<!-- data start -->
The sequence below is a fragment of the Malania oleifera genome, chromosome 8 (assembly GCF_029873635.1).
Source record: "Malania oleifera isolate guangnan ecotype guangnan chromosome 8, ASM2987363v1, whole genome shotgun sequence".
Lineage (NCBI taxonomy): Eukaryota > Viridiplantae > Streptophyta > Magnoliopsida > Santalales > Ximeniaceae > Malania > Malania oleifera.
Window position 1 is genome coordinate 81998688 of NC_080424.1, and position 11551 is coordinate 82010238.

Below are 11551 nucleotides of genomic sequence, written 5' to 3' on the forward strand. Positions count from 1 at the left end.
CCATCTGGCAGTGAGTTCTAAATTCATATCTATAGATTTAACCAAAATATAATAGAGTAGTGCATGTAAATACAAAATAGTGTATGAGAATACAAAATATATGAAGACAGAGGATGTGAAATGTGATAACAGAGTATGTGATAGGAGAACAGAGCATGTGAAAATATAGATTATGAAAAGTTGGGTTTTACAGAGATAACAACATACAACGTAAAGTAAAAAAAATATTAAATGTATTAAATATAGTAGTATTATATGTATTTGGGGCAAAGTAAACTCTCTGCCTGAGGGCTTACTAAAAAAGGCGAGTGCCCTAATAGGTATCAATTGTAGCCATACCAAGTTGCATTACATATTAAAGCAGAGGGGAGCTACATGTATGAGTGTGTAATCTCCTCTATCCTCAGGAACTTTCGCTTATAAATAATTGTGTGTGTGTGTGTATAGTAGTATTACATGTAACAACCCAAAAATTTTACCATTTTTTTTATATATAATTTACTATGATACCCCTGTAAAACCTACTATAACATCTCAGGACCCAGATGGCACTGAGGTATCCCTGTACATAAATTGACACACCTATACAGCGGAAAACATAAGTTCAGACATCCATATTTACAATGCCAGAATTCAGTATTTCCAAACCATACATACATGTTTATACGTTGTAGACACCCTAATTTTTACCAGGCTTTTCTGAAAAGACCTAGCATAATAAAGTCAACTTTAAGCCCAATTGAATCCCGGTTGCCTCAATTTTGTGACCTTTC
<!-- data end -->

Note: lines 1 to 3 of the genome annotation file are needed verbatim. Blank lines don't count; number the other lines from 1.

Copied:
The sequence below is a fragment of the Malania oleifera genome, chromosome 8 (assembly GCF_029873635.1).
Source record: "Malania oleifera isolate guangnan ecotype guangnan chromosome 8, ASM2987363v1, whole genome shotgun sequence".
Lineage (NCBI taxonomy): Eukaryota > Viridiplantae > Streptophyta > Magnoliopsida > Santalales > Ximeniaceae > Malania > Malania oleifera.